Monaco-based CMB, the private banking group, is refreshing its brand and pushing its name forward into the European and wider wealth management space next year. This publication recently sat down with CMB's chief executive to talk about plans and potential growth.
Dramas in international financial centres, whether it be the UK’s own angst about London post-Brexit or political unrest in Hong Kong and Malta, means that some places get a chance to showcase their stability. One example is the tiny principality of Monaco.
Monaco, which has a total population upward of about 38,000, depending on various recent estimates, and a land area of 2.02 square kilometres, is the world’s most densely populated and second smallest nation, second only to the Vatican City. It makes Malta, Jersey, the Isle of Man or for that matter Hong Kong and Singapore seem large.
A lot of millionaires and those even higher on the wealth spectrum reside in a jurisdiction renowned for its annual Formula 1 motor racing antics, as well as the magic Hollywood/traditional royalty combination of the late Grace Kelly. Since the mid-19th century many a high-roller has won or lost fortunes at its green gaming tables. (Winston Churchill was, for example, a keen visitor.) As this correspondent knows, it has also been a busy hub for financial conferences. The Monaco Convention Centre actually goes underneath the sea, underlining why the principality is just made for an Ian Fleming spy caper.
But it is the prosaic but vital role of protecting and growing clients’ wealth and wellbeing that interests the chief executive of major local banking group CMB, Francesco Grosoli, told this publication recently. (CMB stands for Compagnie Monégasque de Banque. CMB is revamping its brand and launching a new identity and marketing drive in the first quarter of 2020.)
“The market is competitive…there is a concentration of wealth that is second to none,” Grosoli told this publication at a recent meeting at its offices in the Victoria area of London. (The fact that we met there speaks to the bank’s pan-European reach.)
CMB and its parent are building out a new segment for 2020: Premier, private banking, corporate and institutionals, and external asset managers.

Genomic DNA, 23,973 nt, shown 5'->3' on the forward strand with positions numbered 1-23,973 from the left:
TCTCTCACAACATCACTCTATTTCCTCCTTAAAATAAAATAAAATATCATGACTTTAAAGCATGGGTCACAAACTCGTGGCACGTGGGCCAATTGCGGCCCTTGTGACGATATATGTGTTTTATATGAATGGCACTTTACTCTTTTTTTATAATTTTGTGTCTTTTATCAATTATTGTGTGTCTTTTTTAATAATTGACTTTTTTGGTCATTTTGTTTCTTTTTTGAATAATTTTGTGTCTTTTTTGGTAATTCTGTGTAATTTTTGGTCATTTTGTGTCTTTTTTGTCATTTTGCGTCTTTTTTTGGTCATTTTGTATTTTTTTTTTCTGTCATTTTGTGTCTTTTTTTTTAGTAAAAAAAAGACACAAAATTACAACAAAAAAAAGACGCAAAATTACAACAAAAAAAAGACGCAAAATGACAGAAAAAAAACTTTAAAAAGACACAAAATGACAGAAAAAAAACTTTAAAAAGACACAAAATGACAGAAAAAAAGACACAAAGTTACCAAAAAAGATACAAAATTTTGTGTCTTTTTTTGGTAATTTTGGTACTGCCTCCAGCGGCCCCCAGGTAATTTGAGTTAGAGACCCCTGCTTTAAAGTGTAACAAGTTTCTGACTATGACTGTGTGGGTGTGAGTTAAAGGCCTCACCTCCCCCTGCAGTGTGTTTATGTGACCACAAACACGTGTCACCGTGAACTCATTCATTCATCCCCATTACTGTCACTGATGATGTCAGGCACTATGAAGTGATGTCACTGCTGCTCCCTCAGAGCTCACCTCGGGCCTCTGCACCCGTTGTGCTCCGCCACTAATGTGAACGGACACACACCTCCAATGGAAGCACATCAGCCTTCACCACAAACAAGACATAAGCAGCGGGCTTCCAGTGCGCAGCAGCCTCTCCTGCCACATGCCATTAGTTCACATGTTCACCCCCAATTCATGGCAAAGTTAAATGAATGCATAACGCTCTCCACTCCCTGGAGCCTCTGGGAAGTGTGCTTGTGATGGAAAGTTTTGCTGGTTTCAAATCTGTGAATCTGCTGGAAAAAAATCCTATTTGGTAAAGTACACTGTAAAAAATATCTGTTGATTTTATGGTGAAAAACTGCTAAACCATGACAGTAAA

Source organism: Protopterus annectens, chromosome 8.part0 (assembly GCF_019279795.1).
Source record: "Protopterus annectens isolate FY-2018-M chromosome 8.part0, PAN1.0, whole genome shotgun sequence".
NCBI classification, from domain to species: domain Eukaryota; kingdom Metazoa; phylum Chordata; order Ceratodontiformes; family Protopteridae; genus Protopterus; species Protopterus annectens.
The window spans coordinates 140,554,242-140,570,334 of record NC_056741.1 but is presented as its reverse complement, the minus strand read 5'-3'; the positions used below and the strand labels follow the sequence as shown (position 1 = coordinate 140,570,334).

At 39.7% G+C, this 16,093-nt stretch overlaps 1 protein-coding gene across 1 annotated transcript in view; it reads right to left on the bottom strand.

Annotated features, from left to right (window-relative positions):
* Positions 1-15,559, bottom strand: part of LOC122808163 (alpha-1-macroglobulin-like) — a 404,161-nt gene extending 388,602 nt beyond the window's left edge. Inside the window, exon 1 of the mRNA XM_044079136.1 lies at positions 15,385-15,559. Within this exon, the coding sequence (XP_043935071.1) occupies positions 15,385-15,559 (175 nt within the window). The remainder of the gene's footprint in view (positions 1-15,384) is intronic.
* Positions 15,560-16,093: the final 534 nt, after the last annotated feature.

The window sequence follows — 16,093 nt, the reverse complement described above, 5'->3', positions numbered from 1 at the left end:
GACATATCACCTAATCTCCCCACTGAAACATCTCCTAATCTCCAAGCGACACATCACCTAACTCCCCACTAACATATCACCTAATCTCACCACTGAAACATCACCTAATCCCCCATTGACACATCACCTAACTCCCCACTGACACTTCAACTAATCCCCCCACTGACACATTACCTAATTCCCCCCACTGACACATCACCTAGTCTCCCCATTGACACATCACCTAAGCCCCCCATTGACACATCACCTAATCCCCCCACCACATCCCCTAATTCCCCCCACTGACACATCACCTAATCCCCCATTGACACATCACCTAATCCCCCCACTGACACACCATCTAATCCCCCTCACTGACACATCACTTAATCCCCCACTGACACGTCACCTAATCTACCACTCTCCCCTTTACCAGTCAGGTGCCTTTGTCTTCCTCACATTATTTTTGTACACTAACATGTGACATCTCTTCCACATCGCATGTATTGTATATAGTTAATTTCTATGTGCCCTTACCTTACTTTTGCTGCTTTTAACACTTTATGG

Upside potential for the bank is vast. Grosoli cited data from Forbes showing that 32 per cent of Monaco’s population is made up of millionaires. By 2026 there will be 16,100 millionaires in the jurisdiction (source: Knight Frank). There is a lot of growth potential. CMB serves a significant number of existing HNW individuals. CMB has 240 employees and oversees €13.3 billion in client assets. CMB clients must have at least €1 million ($1.1 billion) to open a private bank account; to obtain full-service (investment advisory and other services), clients must have €5 million.
Competitive pressures have waxed and waned in the past decade. The number of Monaco-based banks has oscillated, contracting from about 50 banks a decade ago to 30 now, partly due to M&A, departures and other changes, although new players are entering the market, Grosoli said.
Banks such as CMB sit on a generally rising wealth escalator, even though a world of very low, or even negative, interest rates create pressures. Recent figures from PwC and UBS, for example, show that although the number of the world’s billionaires fell last year, the overall trend is up, and many of them want a non-domestic home – like Monaco.
CMB is part of Italian banking group Mediobanca. Mediobanca has wrought a number of changes to its wealth management businesses in recent years, creating a new division bringing together CheBanca (an asset gatherer for households), CMB, Spafid and Mediobanca Private Banking. Mediobanca has also launched the new Mediobanca Asset Management product factory. CMB is able to tap into the investment banking/asset management resources of its parent, and yacht financing solutions through SelmaBipiemme Leasing, delivering the kind of service coverage clients now expect as a matter of course, Grosoli said.
Firms such as CMB must adjust to a changing client demographic, he said. “People often used to retire here and now a much younger population lives here. They often manage their wealth and businesses from Monaco. It is also `The Mayfair of the Mediterranean Sea’”.
“The concentration of wealth here is massive,” Grosoli continued. Monaco is a small jurisdiction and it is easy for banks and advisors to meet people, to network and get things done.
“Historically, a lot of people here were using other markets such as Switzerland and London. That people are living permanently in Monaco they need closer partners. We have evolved from an offshore to an onshore model and countries such as the UK, Switzerland, and Monaco (what we could call `the golden triangle of wealth management’) have become even more so important wealth management centres. Because of this change of model, clients now choose their private banks because they are based in a city where they would enjoy living (environment, quality of schooling facilities, security, and political stability. Monaco ticks all these boxes,” he said.